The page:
Q. I note dampness, mildew, and an offensive odor in my house which sits on a concrete slab. Does the slab cause moisture? What do you suggest I do to rid the house of the problem? Would a dehumidifier work? Joyce B. Jeffreys Gravette, Ark.
A. A dehumidifer might help some but I do not believe it would be altogether satisfactory. You may have to look further for an answer.
Concrete slabs do not create moisture but they may well brood it. If the slab were poured on-grade without a waterproofing membrane between it and the ground, unwanted dampness may indeed be present in the slab.
Determine first the source of the moisture, if possible. In other words, is the moisture in the slab or under it, in the attic from a hidden leaky pipe, from a gutter or downspout, or where? Then counter the moisture at its source by whatever means needed after you find its origin.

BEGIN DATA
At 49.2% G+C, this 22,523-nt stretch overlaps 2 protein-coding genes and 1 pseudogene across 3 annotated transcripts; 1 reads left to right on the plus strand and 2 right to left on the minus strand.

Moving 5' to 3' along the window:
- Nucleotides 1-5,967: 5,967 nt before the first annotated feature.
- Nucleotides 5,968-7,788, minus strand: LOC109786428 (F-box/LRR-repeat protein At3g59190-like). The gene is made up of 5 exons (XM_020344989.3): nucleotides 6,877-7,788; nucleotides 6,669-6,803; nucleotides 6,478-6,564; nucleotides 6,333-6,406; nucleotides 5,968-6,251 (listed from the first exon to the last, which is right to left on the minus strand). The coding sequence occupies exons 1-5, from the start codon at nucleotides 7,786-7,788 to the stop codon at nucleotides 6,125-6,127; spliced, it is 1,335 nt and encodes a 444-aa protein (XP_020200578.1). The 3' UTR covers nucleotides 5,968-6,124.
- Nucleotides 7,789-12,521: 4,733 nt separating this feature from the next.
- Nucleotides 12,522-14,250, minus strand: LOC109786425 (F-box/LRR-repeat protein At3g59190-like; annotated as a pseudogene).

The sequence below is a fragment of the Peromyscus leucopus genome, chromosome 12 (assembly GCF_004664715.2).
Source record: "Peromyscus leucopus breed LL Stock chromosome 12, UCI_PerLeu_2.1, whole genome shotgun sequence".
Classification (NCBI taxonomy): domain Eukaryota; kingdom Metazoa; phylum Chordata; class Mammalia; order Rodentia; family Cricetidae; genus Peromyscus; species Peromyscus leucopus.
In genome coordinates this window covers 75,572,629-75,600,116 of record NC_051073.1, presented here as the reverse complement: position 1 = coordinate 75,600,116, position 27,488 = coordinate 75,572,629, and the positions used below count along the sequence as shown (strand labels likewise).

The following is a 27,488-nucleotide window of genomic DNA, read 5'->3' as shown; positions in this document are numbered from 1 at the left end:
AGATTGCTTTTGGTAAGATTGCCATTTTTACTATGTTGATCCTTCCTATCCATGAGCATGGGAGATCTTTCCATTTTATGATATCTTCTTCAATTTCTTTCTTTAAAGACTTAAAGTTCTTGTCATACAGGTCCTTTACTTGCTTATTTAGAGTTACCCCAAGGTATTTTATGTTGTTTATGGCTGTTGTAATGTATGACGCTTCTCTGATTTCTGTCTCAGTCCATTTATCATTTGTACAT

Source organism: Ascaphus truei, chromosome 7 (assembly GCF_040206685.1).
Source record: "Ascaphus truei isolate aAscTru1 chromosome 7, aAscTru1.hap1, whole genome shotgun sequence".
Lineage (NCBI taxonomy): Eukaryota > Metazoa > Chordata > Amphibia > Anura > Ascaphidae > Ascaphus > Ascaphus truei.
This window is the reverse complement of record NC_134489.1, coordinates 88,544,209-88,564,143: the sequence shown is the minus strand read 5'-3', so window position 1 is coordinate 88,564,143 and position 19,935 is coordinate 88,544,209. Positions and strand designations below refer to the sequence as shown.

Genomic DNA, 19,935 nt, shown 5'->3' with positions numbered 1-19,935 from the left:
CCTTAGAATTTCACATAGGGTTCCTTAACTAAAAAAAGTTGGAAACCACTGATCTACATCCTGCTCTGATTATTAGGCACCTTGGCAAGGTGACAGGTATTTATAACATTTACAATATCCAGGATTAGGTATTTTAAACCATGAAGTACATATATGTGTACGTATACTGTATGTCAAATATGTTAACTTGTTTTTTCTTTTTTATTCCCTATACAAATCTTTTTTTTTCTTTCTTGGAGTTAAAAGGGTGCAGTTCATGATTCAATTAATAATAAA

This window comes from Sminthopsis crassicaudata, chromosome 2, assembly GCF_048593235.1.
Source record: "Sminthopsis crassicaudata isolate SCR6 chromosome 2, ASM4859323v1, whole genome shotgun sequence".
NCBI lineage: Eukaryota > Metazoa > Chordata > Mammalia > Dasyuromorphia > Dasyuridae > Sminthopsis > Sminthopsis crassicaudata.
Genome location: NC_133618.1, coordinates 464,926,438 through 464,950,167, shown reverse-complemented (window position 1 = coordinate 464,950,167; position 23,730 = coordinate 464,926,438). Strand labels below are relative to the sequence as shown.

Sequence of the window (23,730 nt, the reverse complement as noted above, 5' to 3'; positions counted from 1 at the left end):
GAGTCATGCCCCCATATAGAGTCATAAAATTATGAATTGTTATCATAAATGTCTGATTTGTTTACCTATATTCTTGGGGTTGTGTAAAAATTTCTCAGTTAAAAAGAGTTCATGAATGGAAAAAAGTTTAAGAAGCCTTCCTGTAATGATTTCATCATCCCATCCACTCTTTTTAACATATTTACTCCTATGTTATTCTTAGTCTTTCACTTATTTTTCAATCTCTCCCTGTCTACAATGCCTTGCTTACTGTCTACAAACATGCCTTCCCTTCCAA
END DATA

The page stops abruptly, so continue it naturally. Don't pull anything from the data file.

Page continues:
My guess is that the culprit is the damp concrete slab. If this is correct, try to intercept the moisture outside the house foundation. You may need to install footing drains to run ground water to ''daylight'' instead of letting it build up under the floor.
We were once consulted on a similar problem in California where mildew was in the carpet pad. A funguslike odor permeated the furni ture, carpet, drapes, linen, and clothing.
We removed the carpeting and had it cleaned. The smelly, moldy pad was then thrown away. Furniture and clothing had to be cleaned to remove the offensive odor.
Then we applied a proven waterproofing agent to the concrete floor. The product we used was Sealwall which is made by a company of the same name in Eastlake, Ohio. The phone number is: (216) 951-3445. You also can look for an equal.
It worked and the slab moisture never returned, nor did the mold and odor. The cleaned carpeting was laid over a new pad.
You may need to approach your problem in a similar way.